Publishing Advice From a Newbie, to a Newbie.

So, your book is ready and you are poised to take the literary world by storm with your incredible work. But before you press ‘publish’ there are a few things you may want to consider.

Once again these are in no particular order.

1. Create a Company – I can only talk about the UK here, but I’m sure anyone in the USA will be able to do it too. The idea behind this is to make your life easier by having your work published by a company you control. When you publish your book, you’re going to want to get a EIN number from the IRS. Having a company name to do this, takes about an hour. I wrote a piece about it in June, here.

If you don’t have a company name it takes about six weeks.

Setting up a company is incredibly easily.

Step 1. Decide on your name (check to make sure no one else has it – Google is your friend here).

Step 2. Call your bank and arrange a meeting with their business manager.

Step 3. Set up a business account under the company name.

Step 4. Call the tax office and inform them of this.

Seeing how you need to call the tax office anyway, and you’ll probably want to set up a business account too, you may as well do the rest of it.

HM Customs are very helpful on the phone. Mostly. The IRS were very helpful too. Eventually.

2. Format Your Book – It may seem like a no-brainer, but it’s incredibly important that you follow the rules for formatting your e-book before you publish it. If you have Scrivener, feel free to be exceptionally smug as this takes about an hour once you figure out what goes where. If you don’t…. ummm, well it’ll take you a lot longer.

There’s a piece of software you can download from Amazon to check how your book looks (Kindle Previewer) . I advise you to use it. And use it often. Check the pages are all formatted correctly, check that the chapter headings actually go to the right chapters and check that the cover looks right.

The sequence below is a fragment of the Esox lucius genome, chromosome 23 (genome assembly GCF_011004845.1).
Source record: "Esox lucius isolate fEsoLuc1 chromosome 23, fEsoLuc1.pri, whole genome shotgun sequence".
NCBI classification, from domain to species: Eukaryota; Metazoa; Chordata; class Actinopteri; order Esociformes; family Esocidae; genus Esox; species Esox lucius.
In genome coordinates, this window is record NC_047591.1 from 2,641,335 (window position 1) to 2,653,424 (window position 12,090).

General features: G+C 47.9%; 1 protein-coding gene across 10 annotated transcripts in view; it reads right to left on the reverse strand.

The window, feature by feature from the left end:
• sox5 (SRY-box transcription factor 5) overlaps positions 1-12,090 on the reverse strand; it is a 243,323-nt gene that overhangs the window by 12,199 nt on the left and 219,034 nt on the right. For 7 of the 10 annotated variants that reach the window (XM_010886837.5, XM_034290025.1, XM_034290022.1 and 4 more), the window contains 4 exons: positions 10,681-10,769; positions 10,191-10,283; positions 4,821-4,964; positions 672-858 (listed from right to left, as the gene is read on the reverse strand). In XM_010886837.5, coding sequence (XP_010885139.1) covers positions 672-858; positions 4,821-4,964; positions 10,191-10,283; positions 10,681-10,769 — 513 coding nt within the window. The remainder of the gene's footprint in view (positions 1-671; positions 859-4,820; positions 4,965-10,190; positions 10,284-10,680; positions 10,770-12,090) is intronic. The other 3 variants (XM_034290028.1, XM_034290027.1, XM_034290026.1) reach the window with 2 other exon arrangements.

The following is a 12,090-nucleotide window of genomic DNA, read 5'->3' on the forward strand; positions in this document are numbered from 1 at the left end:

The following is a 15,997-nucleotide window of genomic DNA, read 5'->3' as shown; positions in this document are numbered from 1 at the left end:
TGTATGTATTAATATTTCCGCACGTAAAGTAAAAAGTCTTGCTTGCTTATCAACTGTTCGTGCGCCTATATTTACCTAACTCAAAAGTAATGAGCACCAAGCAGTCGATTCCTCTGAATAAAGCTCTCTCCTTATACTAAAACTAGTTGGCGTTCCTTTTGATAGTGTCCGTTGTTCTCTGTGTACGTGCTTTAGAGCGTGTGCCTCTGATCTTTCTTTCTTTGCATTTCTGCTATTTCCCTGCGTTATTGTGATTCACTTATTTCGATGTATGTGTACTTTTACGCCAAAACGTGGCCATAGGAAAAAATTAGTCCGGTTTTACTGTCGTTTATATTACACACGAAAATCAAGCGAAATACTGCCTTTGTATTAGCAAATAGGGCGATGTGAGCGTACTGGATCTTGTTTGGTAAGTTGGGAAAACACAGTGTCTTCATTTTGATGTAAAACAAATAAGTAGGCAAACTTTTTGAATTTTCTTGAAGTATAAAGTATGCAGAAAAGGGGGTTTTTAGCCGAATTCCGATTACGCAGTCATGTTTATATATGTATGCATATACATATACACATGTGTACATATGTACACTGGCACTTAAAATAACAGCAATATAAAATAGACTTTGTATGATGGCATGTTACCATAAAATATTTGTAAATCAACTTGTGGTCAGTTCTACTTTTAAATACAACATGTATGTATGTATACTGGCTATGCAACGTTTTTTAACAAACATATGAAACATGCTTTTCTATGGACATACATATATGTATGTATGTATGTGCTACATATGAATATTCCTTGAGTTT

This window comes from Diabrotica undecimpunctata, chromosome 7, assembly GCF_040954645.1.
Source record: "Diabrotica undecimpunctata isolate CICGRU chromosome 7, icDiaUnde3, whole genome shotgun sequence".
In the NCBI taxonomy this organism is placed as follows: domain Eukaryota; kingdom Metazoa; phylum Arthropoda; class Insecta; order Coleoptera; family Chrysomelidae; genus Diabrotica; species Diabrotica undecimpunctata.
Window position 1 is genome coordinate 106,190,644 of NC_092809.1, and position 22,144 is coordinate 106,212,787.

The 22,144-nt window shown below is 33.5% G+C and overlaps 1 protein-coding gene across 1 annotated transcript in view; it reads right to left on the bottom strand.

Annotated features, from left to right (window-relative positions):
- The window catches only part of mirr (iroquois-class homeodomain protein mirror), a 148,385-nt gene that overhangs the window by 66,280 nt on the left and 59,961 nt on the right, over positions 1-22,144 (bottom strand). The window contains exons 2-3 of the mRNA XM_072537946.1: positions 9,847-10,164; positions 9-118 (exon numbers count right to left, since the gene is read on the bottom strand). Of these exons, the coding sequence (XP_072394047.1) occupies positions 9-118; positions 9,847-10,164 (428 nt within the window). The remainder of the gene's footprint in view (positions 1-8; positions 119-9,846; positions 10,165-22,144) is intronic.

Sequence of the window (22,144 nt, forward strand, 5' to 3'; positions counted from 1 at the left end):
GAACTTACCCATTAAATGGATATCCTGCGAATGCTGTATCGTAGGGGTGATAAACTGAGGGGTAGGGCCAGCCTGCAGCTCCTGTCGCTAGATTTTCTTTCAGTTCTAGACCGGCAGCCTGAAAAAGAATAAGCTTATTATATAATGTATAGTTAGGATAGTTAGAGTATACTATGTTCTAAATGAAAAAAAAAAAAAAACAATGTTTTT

It looks like this.

3. Pick the Right Categories – When you finally upload your book, you’ll get the chance to select two categories. These will be the genres you’d like your book to be part of. My advice here is to find the two categories you think fit and then go take a look at the top 100 of each. Get a good idea of how many you’d need to sell before you get into the top 100 of those two genres. If you need to sell loads before you even hit them, then it’s probably a good idea to pick another category.

4. Select the Right Price – I personally think the 99c (69p) market is over-crowded and have read many blogs that suggest finding a foothold with that price is actually harder than doing it with a larger price. If you set a price and it’s not working, change it. It’s up to you to decide what you do and don’t charge, so see what fits best.

5. Sit back and be Happy – Once you’ve finally clicked publish, you have earned the right to sit back and enjoy it. Yeah, your work is only just beginning, and you’ll need to arrange interviews, reviews, blog tours and a variety of other promotional things, but for that moment in time, savour that you are now a published author.

That’s it for another week. I hope some of this will help. Next week I’ll look at the ‘thick skinned’ part of being a writer. It’s all about reviews.

Posted on October 25, 2012, in Writing and tagged . Bookmark the permalink. 3 Comments.

  1. More useful tips, Steve. I’d be interested to know though: what is the advantage of starting your own publishing company and registering that, rather than just working as an individual and effectively going freelance so any book earnings are counted as a personal wage rather than a company’s profits?

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